It turns out the San Jose woman is neither. Oh, she's comfortable enough to come up with a $20,000 deposit to reserve a seat on one of Sir Richard Branson's early flights to the heavens. But far from loopy, Culver has some well-thought-out reasons for wanting to be among the first generation of space tourists. Well-thought-out reasons that she's been trying out on loved ones who by-and-large have been expressing the very-nuts theory. Get Our iPad App! "I've been trying to explain to them that this is an investment in aerospace for me," Culver, 49, says, arguing that supporting private space travel now will encourage its growth and success in the future. "The next phase of aerospace is going to be commercial. And, she says, with NASA's budget under siege, "if there is going to be any more aerospace, then this is going to have to happen." Space exploration has led to a mind-boggling number of innovations in use on earth, she says. (No, not just Tang.) Even today, space programs have the potential of creating businesses, industries and jobs. Yes, Culver is a fan of aerospace, having worked in the field (Lockheed Martin) for 25 years. She no doubt has something of a point about the ascendancy, if you will, of commercial space flight - including the trend of tourists like herself ponying up big bucks to take a trip that is out of this world. Encouraged by her mother to study math and science, Culver went to UC-Santa Barbara and became a math major. She joined Lockheed and worked with NASA as a mission specialist. Culver, who is now a motivational speaker, became passionate about space and about the innovations space flight has inspired for use here on earth. She ended up applying four times for NASA's astronaut program and was turned down each time. She knew the odds were long. But now she finds herself at T-minus a year or two to her ultimate blast-off. "It's a thrill ride," she says, "plus I think it's very important for our economy."


www.siliconvalley.com

I'm a practical person (my kids would call me cheap), so when I read about Cathy Culver's plan to pay $200,000 for about a two hour flight into outer space, I figured she must be very rich or very nuts.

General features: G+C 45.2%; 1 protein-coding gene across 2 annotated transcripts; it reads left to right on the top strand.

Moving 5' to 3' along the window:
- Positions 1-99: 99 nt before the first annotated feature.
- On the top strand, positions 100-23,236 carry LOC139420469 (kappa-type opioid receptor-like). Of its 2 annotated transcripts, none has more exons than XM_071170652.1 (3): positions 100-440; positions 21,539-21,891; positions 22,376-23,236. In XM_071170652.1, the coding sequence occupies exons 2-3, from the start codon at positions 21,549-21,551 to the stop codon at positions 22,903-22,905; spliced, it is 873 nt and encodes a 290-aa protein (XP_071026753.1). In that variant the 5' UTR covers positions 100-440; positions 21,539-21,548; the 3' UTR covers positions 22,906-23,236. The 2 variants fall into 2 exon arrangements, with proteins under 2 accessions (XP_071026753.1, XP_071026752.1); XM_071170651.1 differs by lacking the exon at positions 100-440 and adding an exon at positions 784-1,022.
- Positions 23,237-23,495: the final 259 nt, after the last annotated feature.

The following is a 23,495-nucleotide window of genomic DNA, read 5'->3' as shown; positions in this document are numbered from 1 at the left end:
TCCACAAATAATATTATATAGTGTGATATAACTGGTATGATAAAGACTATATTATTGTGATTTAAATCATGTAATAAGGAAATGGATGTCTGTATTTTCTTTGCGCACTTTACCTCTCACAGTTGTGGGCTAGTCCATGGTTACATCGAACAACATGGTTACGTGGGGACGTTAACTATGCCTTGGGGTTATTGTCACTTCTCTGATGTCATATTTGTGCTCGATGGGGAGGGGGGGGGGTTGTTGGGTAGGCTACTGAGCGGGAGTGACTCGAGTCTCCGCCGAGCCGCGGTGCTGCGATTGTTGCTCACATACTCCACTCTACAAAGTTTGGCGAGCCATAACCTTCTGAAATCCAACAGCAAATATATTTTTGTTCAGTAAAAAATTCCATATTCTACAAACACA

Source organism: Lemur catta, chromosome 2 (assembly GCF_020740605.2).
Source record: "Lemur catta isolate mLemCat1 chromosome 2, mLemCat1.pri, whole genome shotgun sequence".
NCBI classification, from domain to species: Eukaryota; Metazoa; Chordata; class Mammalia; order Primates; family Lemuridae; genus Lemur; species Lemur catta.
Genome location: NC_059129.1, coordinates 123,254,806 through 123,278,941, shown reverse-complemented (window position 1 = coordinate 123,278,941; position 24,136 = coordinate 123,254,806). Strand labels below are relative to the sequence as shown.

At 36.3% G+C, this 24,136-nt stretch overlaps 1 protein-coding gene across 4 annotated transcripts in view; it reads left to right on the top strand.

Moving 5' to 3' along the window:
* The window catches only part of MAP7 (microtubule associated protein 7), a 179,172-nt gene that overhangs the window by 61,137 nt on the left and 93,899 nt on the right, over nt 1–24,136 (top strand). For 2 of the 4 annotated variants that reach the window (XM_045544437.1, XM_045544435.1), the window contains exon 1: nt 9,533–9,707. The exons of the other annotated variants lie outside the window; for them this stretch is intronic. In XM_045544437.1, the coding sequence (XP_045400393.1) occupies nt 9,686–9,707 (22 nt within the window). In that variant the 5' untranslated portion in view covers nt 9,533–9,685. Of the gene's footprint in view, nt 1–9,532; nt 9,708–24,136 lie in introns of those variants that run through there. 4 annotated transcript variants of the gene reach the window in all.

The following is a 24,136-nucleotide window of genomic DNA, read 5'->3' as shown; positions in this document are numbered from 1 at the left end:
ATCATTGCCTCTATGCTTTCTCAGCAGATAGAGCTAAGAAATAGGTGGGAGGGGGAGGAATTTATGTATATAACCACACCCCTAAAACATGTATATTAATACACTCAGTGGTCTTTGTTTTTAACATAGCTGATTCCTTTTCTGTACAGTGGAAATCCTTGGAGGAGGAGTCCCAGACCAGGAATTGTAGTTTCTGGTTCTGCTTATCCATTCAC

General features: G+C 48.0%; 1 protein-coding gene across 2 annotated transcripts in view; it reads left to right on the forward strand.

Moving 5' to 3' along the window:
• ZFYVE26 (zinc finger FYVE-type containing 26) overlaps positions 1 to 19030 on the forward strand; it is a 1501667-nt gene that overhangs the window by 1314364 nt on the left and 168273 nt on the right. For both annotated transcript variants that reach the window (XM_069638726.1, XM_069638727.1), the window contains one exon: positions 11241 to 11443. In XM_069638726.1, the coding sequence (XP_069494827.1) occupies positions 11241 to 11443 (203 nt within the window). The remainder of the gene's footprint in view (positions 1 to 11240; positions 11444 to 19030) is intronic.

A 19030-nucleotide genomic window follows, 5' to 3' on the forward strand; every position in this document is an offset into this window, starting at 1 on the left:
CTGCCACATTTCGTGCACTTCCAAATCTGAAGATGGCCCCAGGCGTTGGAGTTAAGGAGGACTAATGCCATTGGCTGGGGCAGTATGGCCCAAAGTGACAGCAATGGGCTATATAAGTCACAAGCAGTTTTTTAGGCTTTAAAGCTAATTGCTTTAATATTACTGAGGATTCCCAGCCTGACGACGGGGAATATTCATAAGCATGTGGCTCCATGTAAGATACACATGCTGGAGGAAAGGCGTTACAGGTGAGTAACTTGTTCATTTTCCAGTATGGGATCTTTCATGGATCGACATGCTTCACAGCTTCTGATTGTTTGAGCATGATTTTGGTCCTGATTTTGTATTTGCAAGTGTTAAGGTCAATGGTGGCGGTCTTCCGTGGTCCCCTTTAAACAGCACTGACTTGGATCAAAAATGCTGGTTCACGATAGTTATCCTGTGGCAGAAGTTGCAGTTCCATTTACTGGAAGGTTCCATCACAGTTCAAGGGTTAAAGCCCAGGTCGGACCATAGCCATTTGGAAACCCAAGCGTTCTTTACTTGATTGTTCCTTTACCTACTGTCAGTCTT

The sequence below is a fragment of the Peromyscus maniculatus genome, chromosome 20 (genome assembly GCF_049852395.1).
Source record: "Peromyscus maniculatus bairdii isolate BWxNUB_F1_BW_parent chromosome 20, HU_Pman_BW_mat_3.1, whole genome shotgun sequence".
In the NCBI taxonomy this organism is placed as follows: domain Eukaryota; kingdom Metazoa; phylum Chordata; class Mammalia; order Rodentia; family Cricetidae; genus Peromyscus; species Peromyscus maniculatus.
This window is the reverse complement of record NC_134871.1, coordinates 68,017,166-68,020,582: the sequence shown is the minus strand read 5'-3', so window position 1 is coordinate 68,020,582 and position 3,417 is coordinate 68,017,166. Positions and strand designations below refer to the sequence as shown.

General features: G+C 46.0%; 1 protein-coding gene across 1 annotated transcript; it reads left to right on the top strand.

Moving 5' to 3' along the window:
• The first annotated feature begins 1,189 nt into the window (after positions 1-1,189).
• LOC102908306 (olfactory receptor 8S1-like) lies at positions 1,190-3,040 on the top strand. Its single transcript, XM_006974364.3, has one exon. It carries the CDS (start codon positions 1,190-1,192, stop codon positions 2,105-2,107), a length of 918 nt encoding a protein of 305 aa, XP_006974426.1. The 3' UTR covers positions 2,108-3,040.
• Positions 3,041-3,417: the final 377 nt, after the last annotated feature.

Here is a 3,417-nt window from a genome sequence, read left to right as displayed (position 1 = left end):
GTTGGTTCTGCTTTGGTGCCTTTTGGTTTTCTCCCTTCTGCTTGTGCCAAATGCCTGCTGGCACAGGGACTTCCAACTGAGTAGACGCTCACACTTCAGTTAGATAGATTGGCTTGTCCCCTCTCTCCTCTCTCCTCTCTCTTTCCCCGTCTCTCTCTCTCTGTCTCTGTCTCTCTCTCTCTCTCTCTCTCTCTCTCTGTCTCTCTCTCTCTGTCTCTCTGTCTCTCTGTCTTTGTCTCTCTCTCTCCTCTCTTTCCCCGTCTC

It turns out the San Jose woman is neither. Oh, she's comfortable enough to come up with a $20,000 deposit to reserve a seat on one of Sir Richard Branson's early flights to the heavens. But far from loopy, Culver has some well-thought out reasons for wanting to be among the first generation of space tourists. Well-thought-out reasons that she's been trying out on loved ones who by-and-large have been expressing the very-nuts theory. "I've been trying to explain to them that this is an investment in aerospace for me," Culver, 49, says, arguing that supporting private space travel now will encourage its growth and success in the future. "The next phase of aerospace is going to be commercial. And, she says, with NASA's budget under siege, "if there is going to be any more aerospace, then this is going to have to happen." Space exploration has led to a mind-boggling number of innovations in use on earth, she says. (No, not just Tang.) Even today, space programs have the potential of creating businesses, industries and jobs. Yes, Culver is a fan of aerospace, having worked in the field (Lockheed Martin) for 25 years. She no doubt has something of a point about the ascendancy, if you will, of commercial space flight -- including Encouraged by her mother to study math and science, Culver went to UC-Santa Barbara and became a math major. She joined Lockheed and worked with NASA as a mission specialist. Culver, who is now a motivational speaker, became passionate about space and about the innovations space flight has inspired for use here on earth. She ended up applying four times for NASA's astronaut program and was turned down each time. She knew the odds were long. But now she finds herself at T-minus a year or two to her ultimate blast-off. "It's a thrill ride," she says, "plus I think it's very important for our economy."